There has always been the thinking when it comes to older diesels, that more fuel means more power. This thinking is also usually accompanied by the old ‘she’ll be right’ mentality. The big downside to winding more fuel into any diesel is it often creates excessively high EGTs if not done correctly, and that of course can be detrimental to your motor.

One of the most common mods these days in any truck is the fitment of an EGT gauge. Whether it’s in your old 12HT 60 Series or in a new D-MAX, it’s a cheap peace-of-mind mod that takes an hour to fit. Your EGTs can be monitored with your new gauge, but it’s not going to alter the engine’s tune. So it begs the question; what is involved in setting your engine up so you don’t have to worry about how hot it’s going to get under full load?

Let’s look at five ways to reduce your EGTs. They aren’t all going to cost you money, some are just things that everyone can do to keep the temps down and all are guaranteed to make for a longer lasting engine.


EGT stands for Exhaust Gas Temperature and it refers to the temperature of the gases as they come out of the head. Temperatures can be measured differently between turbo and non-turbo engines depending on the location of the temperature probe. The EGTs on a non-turbo engine can be measured at different positions, either in the collector on extractors or in the exhaust manifold on engines with a factory manifold. Where the EGTs on a turbo engine are usually measured at the turbo dump pipe.


Every motor is different in the way it makes power and how it deals with the heat of combustion, so what is considered ‘safe’ can vary between vehicles. Understanding that, if your EGTs max out at 450°c – generally speaking – it’d be safe to say your engine is making healthy, reliable power and shouldn’t experience overheating issues.
At 550°c it’s time to back off the loud pedal because you’re starting to enter warmer waters. Some cooling systems won’t be able to deal with that much heat long-term. The engine will be making good power but you will have to drive it cautiously when fully loaded or driving up long hills and if you’re seeing 650°c or higher regularly, it’s hot. It’ll go like a bat out of hell but it’s only a matter of time before something lets you down.

[dropcap]1[/dropcap]DRIVING STYLE
Backing off the loud pedal is the cheapest and easiest way to reduce your EGTs. As easy as it may seem for us to say this, it actually works. Even with an aggressive rich tune, if you know the limits of your motor and cooling system, you can prolong the life of your engine just by knowing when to back off.
A perfect example is you know THAT kind of hill; it is a nice big gradual slope that is a 5th and punch it kind of hill. That is unless you are loaded with the missus and kids plus a weeks’ worth of gear and a full tank of go juice, then it becomes a wind her up and work it up the hill, kind of hill. This is when your EGTs could easily pump up around 550°C to 600°C.

To stop this, just drop down a gear and wash off a bit of speed. Yes you will be going that bit slower, but the engine won’t be getting over fuelled and working hard to try and burn it all. Instead, it will be burning everything that gets pumped into it by revving that bit harder. The benefit of this is that it will be sucking plenty of air in through the turbo and be pumping the spent gases out quicker rather than labouring to get the fuel in and the gases out.

[dropcap]2[/dropcap]SERVICE YOUR AIR FILTER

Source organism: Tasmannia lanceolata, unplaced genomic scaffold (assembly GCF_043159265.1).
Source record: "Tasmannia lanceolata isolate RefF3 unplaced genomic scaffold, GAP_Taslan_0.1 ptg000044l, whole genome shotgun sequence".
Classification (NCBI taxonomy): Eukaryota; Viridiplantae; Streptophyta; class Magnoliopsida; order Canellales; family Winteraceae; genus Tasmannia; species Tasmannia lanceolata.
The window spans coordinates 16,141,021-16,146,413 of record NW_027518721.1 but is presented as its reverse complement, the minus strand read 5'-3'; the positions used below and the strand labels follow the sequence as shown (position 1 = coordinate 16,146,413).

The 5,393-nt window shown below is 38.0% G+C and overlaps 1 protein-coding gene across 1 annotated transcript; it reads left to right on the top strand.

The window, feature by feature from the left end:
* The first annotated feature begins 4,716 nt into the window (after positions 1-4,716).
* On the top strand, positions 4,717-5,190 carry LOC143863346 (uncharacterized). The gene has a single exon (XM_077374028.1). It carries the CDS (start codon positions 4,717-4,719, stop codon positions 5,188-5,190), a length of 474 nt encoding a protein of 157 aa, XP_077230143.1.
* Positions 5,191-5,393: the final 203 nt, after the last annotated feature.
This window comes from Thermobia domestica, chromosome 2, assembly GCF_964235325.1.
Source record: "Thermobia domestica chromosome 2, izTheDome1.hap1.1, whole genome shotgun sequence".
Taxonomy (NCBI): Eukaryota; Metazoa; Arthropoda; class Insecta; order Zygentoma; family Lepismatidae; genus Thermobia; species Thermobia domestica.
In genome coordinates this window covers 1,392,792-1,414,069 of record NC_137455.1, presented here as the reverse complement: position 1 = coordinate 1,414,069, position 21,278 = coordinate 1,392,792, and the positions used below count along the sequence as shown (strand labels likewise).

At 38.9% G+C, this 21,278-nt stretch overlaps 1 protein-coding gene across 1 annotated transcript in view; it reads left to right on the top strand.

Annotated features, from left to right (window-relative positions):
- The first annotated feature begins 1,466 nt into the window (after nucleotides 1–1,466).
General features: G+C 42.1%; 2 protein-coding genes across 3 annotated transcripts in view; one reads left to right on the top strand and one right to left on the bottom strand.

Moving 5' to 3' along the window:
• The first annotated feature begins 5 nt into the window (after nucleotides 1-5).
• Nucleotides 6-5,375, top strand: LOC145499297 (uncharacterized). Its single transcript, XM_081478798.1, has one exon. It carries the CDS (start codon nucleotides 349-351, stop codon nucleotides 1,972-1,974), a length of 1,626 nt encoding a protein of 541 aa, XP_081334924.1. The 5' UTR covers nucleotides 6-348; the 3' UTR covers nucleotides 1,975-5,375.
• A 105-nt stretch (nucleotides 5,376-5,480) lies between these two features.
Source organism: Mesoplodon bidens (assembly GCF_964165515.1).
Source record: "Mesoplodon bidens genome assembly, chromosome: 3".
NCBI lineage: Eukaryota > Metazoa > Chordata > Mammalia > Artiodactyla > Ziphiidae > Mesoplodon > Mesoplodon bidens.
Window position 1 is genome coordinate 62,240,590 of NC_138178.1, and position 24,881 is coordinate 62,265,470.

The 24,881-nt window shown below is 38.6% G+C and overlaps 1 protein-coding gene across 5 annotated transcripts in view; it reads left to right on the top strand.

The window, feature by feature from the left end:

A cheap fix for excessive EGTs is changing your air filter regularly. When the filter is blocked the engine isn’t getting the right air to fuel ratio and then begins to run rich. This is because your injector pump still puts in the same amount of fuel, whether your filter is clean or blocked, but if it can’t get enough air it will run hot. It’s as simple as cleaning or replacing your filter element every time you service your 4WD.

[dropcap]3[/dropcap]EXHAUSTING WORK
If you’ve extracted more power out of your engine, such as by fitting a performance chip or larger turbo, you may have issues with excessive EGTs if you don’t also upgrade your exhaust. This is because the engine is not able to push the exhaust out quickly enough. One fix for this is to get yourself an exhaust system. A good rule of thumb is half to three quarters of an inch bigger in diameter than the factory exhaust. That said, the more power the engine is making the bigger the exhaust needs to be. This will allow the gases to flow, reduce back pressure in the system and in turn reduce your EGTs.

[dropcap]4[/dropcap]FIT AN INTERCOOLER
If your 4WD is turboed, fitting or upgrading your intercooler will go a long way to reducing EGTs. Turbos by nature produce heat when they compress the intake air, and the job of an intercooler is to cool it back down. It is possible to lower EGTs by as much 50-100°c by fitting the right intercooler.

[dropcap]5[/dropcap]TUNE IT UP
A good tune carried out by someone that knows what they are doing is the most effective way to reduce your EGTs. Getting your fuel pump set-up whilst on a dyno with all the probes and gauges attached is a sure way to have all the air/fuel ratios, injection timing and EGTs set so it delivers the right amount of fuel at all times. Whether it is on an old mechanical pump or a newer common-rail one, you will always have the same result from a bad tune: too much fuel put in and too much heat coming out.


If you don’t have an EGT gauge in your truck, get one. Even a standard engine can develop problems (such as a leaking fuel injector) that can lead to engine damage, and being able to see it coming gives you a chance to do something about it. A quality gauge will give you that extra peace of mind. It’s seriously cheap insurance!

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